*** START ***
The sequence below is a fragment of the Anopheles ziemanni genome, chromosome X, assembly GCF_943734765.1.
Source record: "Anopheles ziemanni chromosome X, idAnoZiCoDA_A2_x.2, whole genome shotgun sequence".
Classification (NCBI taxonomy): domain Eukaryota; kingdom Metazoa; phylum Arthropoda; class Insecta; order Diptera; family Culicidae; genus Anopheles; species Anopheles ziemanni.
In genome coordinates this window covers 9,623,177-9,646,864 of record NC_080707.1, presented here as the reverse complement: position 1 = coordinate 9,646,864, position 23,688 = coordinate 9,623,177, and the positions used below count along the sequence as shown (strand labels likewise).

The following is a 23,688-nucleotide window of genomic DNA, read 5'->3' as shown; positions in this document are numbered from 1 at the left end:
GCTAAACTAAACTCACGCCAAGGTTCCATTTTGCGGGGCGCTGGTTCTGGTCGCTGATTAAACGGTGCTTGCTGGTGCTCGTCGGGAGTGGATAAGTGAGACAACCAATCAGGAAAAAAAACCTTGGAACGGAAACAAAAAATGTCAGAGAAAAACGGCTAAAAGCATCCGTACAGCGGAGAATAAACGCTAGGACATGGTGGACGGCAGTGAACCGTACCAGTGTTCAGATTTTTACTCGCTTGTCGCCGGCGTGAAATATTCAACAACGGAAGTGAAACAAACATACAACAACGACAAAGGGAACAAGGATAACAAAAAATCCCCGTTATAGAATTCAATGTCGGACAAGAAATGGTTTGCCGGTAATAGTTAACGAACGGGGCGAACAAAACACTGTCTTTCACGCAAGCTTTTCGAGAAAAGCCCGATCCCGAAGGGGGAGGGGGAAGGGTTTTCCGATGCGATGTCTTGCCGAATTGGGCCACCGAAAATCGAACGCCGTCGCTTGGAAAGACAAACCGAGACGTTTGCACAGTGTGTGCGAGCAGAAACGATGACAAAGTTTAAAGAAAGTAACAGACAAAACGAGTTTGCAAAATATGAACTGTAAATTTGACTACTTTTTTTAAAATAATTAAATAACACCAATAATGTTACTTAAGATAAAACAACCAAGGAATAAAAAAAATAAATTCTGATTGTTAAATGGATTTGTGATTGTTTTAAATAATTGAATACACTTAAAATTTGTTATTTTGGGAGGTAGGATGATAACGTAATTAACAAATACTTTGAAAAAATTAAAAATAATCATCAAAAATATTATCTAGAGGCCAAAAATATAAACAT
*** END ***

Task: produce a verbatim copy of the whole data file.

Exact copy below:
The sequence below is a fragment of the Anopheles ziemanni genome, chromosome X, assembly GCF_943734765.1.
Source record: "Anopheles ziemanni chromosome X, idAnoZiCoDA_A2_x.2, whole genome shotgun sequence".
Classification (NCBI taxonomy): domain Eukaryota; kingdom Metazoa; phylum Arthropoda; class Insecta; order Diptera; family Culicidae; genus Anopheles; species Anopheles ziemanni.
In genome coordinates this window covers 9,623,177-9,646,864 of record NC_080707.1, presented here as the reverse complement: position 1 = coordinate 9,646,864, position 23,688 = coordinate 9,623,177, and the positions used below count along the sequence as shown (strand labels likewise).

The following is a 23,688-nucleotide window of genomic DNA, read 5'->3' as shown; positions in this document are numbered from 1 at the left end:
GCTAAACTAAACTCACGCCAAGGTTCCATTTTGCGGGGCGCTGGTTCTGGTCGCTGATTAAACGGTGCTTGCTGGTGCTCGTCGGGAGTGGATAAGTGAGACAACCAATCAGGAAAAAAAACCTTGGAACGGAAACAAAAAATGTCAGAGAAAAACGGCTAAAAGCATCCGTACAGCGGAGAATAAACGCTAGGACATGGTGGACGGCAGTGAACCGTACCAGTGTTCAGATTTTTACTCGCTTGTCGCCGGCGTGAAATATTCAACAACGGAAGTGAAACAAACATACAACAACGACAAAGGGAACAAGGATAACAAAAAATCCCCGTTATAGAATTCAATGTCGGACAAGAAATGGTTTGCCGGTAATAGTTAACGAACGGGGCGAACAAAACACTGTCTTTCACGCAAGCTTTTCGAGAAAAGCCCGATCCCGAAGGGGGAGGGGGAAGGGTTTTCCGATGCGATGTCTTGCCGAATTGGGCCACCGAAAATCGAACGCCGTCGCTTGGAAAGACAAACCGAGACGTTTGCACAGTGTGTGCGAGCAGAAACGATGACAAAGTTTAAAGAAAGTAACAGACAAAACGAGTTTGCAAAATATGAACTGTAAATTTGACTACTTTTTTTAAAATAATTAAATAACACCAATAATGTTACTTAAGATAAAACAACCAAGGAATAAAAAAAATAAATTCTGATTGTTAAATGGATTTGTGATTGTTTTAAATAATTGAATACACTTAAAATTTGTTATTTTGGGAGGTAGGATGATAACGTAATTAACAAATACTTTGAAAAAATTAAAAATAATCATCAAAAATATTATCTAGAGGCCAAAAATATAAACAT